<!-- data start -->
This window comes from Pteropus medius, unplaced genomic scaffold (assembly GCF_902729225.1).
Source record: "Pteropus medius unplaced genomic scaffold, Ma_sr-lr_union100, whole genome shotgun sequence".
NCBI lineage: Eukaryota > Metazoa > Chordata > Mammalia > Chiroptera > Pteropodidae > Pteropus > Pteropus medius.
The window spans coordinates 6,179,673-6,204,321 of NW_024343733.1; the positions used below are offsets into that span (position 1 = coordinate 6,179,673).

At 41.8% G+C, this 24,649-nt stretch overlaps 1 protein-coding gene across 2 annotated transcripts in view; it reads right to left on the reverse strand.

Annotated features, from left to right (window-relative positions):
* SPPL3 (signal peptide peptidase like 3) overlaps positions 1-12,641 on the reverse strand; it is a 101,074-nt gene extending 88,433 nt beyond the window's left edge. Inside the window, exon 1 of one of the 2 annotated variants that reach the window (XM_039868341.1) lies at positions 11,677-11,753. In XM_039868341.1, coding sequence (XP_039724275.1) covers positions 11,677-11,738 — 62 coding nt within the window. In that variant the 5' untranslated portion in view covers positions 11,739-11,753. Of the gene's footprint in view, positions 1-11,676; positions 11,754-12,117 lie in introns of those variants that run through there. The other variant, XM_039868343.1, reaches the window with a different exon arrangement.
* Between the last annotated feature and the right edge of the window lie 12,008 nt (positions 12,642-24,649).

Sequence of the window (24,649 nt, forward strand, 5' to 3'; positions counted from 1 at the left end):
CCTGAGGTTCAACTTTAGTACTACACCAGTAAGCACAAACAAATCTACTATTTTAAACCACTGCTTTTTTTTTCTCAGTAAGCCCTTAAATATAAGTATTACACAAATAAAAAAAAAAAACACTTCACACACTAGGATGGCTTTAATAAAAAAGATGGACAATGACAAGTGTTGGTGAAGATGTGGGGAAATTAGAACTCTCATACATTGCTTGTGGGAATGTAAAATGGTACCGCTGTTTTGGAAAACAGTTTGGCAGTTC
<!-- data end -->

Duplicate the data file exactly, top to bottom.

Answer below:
This window comes from Pteropus medius, unplaced genomic scaffold (assembly GCF_902729225.1).
Source record: "Pteropus medius unplaced genomic scaffold, Ma_sr-lr_union100, whole genome shotgun sequence".
NCBI lineage: Eukaryota > Metazoa > Chordata > Mammalia > Chiroptera > Pteropodidae > Pteropus > Pteropus medius.
The window spans coordinates 6,179,673-6,204,321 of NW_024343733.1; the positions used below are offsets into that span (position 1 = coordinate 6,179,673).

At 41.8% G+C, this 24,649-nt stretch overlaps 1 protein-coding gene across 2 annotated transcripts in view; it reads right to left on the reverse strand.

Annotated features, from left to right (window-relative positions):
* SPPL3 (signal peptide peptidase like 3) overlaps positions 1-12,641 on the reverse strand; it is a 101,074-nt gene extending 88,433 nt beyond the window's left edge. Inside the window, exon 1 of one of the 2 annotated variants that reach the window (XM_039868341.1) lies at positions 11,677-11,753. In XM_039868341.1, coding sequence (XP_039724275.1) covers positions 11,677-11,738 — 62 coding nt within the window. In that variant the 5' untranslated portion in view covers positions 11,739-11,753. Of the gene's footprint in view, positions 1-11,676; positions 11,754-12,117 lie in introns of those variants that run through there. The other variant, XM_039868343.1, reaches the window with a different exon arrangement.
* Between the last annotated feature and the right edge of the window lie 12,008 nt (positions 12,642-24,649).

Sequence of the window (24,649 nt, forward strand, 5' to 3'; positions counted from 1 at the left end):
CCTGAGGTTCAACTTTAGTACTACACCAGTAAGCACAAACAAATCTACTATTTTAAACCACTGCTTTTTTTTTCTCAGTAAGCCCTTAAATATAAGTATTACACAAATAAAAAAAAAAAACACTTCACACACTAGGATGGCTTTAATAAAAAAGATGGACAATGACAAGTGTTGGTGAAGATGTGGGGAAATTAGAACTCTCATACATTGCTTGTGGGAATGTAAAATGGTACCGCTGTTTTGGAAAACAGTTTGGCAGTTC